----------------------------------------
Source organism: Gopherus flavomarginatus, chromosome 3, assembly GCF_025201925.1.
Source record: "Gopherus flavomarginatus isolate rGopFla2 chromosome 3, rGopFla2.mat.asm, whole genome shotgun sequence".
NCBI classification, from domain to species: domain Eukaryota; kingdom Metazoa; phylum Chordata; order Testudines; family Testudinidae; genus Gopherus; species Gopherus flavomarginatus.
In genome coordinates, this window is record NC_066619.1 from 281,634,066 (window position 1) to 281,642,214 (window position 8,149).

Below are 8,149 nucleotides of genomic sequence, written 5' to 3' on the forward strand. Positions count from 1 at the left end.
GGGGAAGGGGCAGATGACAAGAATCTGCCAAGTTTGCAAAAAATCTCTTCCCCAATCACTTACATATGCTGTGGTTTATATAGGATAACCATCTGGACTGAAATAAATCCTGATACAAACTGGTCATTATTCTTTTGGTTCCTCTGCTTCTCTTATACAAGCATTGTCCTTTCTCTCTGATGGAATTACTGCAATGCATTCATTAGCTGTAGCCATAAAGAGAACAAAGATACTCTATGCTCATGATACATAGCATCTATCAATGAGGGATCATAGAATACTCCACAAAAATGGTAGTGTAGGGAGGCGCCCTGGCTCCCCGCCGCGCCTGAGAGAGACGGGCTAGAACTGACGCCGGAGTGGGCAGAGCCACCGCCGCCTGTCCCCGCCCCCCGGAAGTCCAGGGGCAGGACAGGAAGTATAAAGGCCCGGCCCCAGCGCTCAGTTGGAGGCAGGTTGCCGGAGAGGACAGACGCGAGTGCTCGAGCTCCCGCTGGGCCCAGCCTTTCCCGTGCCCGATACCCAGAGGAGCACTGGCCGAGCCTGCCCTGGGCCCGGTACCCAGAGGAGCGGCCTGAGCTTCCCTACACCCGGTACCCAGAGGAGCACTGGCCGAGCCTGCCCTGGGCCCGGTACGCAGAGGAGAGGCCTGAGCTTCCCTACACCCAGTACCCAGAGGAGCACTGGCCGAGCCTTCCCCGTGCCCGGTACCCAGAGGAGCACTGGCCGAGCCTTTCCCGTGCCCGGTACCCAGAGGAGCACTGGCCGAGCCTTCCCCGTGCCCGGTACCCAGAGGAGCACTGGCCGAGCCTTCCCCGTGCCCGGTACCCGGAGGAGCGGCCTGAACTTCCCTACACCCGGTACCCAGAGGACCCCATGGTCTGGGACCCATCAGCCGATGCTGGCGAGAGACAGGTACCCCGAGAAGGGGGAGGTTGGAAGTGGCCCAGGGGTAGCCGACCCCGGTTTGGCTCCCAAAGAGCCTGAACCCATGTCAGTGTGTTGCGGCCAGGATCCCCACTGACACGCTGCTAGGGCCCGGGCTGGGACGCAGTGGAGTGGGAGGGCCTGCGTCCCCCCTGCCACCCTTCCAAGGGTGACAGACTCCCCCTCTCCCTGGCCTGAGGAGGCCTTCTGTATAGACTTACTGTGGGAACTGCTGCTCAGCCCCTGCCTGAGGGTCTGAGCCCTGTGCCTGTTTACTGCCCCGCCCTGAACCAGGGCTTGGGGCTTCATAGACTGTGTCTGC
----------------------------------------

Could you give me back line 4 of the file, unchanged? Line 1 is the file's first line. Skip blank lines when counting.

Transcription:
In genome coordinates, this window is record NC_066619.1 from 281,634,066 (window position 1) to 281,642,214 (window position 8,149).